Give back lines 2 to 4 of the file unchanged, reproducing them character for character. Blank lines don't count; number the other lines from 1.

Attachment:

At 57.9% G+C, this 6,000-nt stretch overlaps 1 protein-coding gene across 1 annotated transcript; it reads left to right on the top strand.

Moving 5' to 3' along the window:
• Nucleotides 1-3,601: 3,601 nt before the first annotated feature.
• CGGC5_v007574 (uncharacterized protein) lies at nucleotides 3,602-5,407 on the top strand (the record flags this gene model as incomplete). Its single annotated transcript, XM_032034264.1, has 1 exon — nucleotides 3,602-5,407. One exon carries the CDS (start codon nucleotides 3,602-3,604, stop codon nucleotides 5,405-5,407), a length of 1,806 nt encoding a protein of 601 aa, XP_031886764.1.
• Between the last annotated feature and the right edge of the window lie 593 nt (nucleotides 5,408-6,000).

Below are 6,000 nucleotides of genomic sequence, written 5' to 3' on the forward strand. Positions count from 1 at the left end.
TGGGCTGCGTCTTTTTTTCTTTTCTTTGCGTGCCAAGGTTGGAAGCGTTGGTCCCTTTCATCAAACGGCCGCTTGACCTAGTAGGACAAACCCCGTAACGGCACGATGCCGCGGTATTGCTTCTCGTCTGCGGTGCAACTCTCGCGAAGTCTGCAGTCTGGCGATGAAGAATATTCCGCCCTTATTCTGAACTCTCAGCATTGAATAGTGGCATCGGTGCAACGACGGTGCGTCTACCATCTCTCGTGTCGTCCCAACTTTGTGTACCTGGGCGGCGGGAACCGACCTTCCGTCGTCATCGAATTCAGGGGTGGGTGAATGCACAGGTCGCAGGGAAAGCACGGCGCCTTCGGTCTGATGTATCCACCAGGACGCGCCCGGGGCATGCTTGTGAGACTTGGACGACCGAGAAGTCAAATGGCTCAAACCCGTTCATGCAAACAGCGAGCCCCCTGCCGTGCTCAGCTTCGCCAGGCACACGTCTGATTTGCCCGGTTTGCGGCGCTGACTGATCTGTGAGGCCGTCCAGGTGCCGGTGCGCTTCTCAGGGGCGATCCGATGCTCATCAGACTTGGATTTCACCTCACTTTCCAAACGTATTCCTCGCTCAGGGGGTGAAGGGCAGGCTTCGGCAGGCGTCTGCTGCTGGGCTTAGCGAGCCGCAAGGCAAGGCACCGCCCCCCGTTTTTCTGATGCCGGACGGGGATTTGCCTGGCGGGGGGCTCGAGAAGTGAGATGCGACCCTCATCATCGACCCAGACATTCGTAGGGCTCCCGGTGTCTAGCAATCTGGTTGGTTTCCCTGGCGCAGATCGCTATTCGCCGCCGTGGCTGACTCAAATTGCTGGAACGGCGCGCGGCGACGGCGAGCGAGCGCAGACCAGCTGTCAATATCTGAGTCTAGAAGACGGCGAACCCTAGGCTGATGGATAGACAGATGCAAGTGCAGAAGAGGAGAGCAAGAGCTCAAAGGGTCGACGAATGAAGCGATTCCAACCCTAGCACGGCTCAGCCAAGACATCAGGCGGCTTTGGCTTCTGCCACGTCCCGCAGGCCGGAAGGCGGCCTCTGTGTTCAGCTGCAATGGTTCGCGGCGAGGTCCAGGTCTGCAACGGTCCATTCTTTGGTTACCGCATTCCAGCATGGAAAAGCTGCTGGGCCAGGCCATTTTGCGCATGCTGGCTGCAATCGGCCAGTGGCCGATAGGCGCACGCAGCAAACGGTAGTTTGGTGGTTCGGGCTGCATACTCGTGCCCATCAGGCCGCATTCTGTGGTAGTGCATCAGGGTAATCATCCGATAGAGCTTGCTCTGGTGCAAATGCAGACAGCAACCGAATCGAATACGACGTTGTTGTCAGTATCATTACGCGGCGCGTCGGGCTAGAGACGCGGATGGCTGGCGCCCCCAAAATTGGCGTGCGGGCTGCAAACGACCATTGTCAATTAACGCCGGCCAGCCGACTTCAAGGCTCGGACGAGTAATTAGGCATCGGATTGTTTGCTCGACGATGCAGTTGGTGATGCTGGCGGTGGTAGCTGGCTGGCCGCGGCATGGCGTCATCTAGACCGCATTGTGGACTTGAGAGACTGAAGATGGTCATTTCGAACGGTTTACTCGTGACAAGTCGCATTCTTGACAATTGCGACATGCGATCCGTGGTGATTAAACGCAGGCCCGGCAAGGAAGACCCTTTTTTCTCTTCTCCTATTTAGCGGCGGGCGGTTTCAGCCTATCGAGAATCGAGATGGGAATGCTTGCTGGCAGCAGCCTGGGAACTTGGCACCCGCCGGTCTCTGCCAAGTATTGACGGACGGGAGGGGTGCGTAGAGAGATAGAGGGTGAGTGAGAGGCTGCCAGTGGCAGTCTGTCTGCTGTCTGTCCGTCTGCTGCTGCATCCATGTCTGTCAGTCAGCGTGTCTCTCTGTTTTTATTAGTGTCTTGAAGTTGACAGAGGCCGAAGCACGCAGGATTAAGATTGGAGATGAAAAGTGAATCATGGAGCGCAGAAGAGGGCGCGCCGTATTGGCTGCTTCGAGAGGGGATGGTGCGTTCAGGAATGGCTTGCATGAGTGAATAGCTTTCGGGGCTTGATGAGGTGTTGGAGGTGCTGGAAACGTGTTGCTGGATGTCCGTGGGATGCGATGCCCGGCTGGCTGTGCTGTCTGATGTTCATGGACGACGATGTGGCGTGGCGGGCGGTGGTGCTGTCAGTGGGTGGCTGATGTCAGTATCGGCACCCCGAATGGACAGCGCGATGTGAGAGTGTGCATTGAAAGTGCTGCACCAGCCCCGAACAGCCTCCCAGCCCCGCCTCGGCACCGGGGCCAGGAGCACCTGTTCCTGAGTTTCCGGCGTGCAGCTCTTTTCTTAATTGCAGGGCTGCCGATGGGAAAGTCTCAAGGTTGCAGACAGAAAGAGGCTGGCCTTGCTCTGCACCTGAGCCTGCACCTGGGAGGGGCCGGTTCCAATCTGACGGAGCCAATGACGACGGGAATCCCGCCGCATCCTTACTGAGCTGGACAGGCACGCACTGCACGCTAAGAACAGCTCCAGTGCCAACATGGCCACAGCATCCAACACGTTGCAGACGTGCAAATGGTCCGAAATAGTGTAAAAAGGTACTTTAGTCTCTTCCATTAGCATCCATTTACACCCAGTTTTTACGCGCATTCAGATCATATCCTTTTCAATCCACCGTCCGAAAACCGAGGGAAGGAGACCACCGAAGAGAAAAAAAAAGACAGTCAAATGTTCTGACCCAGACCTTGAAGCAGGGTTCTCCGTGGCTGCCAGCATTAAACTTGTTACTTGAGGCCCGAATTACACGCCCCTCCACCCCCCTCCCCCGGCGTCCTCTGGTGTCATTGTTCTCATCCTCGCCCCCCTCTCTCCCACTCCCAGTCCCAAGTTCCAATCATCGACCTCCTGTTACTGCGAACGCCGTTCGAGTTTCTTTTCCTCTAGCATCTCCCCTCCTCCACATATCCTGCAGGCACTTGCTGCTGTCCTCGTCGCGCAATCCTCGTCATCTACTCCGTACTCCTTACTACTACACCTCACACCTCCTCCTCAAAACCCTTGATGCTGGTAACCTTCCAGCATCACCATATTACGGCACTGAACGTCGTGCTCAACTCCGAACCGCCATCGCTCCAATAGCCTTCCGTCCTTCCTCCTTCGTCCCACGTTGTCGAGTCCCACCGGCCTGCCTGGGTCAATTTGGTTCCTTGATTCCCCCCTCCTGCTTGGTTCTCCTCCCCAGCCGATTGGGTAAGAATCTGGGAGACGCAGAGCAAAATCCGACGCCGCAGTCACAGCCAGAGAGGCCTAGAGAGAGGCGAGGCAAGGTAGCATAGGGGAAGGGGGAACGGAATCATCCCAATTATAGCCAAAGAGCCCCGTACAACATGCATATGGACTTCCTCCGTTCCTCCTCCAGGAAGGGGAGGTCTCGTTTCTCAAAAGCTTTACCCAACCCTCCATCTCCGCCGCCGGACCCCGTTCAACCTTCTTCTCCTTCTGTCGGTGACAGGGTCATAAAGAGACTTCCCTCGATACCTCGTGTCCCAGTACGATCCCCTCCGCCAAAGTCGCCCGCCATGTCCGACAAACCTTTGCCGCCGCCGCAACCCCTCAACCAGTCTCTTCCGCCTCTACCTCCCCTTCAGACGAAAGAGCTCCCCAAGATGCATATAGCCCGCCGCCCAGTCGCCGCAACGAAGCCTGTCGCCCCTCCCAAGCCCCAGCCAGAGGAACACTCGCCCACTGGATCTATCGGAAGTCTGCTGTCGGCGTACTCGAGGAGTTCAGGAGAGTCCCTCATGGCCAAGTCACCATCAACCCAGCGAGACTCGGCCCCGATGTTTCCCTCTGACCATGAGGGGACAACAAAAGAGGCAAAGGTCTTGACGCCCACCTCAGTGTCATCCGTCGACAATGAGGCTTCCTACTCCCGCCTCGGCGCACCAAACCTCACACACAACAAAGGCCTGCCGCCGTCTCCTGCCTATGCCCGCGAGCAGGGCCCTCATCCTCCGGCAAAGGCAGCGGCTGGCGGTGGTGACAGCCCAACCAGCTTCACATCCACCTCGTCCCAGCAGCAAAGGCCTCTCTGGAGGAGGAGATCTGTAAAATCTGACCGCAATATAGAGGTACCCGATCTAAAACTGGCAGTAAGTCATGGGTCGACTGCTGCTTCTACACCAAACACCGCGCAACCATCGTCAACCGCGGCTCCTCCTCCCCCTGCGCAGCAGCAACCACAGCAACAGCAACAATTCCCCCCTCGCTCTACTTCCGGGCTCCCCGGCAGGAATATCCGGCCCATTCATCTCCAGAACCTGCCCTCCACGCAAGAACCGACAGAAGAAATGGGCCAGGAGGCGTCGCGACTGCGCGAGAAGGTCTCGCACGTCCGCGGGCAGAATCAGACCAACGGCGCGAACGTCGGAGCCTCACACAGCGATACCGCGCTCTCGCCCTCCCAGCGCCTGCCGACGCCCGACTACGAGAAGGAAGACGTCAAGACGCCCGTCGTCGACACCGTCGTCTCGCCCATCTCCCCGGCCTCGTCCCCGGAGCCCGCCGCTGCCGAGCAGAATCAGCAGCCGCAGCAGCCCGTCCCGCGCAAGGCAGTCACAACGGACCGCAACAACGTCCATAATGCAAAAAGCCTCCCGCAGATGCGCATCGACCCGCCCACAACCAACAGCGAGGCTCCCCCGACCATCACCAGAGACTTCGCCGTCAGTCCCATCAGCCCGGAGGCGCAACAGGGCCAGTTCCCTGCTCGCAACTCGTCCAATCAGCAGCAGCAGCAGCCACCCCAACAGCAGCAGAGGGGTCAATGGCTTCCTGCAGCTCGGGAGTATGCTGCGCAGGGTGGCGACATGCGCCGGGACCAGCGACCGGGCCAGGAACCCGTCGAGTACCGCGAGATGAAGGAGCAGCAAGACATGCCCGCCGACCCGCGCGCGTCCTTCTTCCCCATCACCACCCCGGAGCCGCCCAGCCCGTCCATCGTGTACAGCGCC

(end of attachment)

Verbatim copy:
Moving 5' to 3' along the window:
• Nucleotides 1-3,601: 3,601 nt before the first annotated feature.
• CGGC5_v007574 (uncharacterized protein) lies at nucleotides 3,602-5,407 on the top strand (the record flags this gene model as incomplete). Its single annotated transcript, XM_032034264.1, has 1 exon — nucleotides 3,602-5,407. One exon carries the CDS (start codon nucleotides 3,602-3,604, stop codon nucleotides 5,405-5,407), a length of 1,806 nt encoding a protein of 601 aa, XP_031886764.1.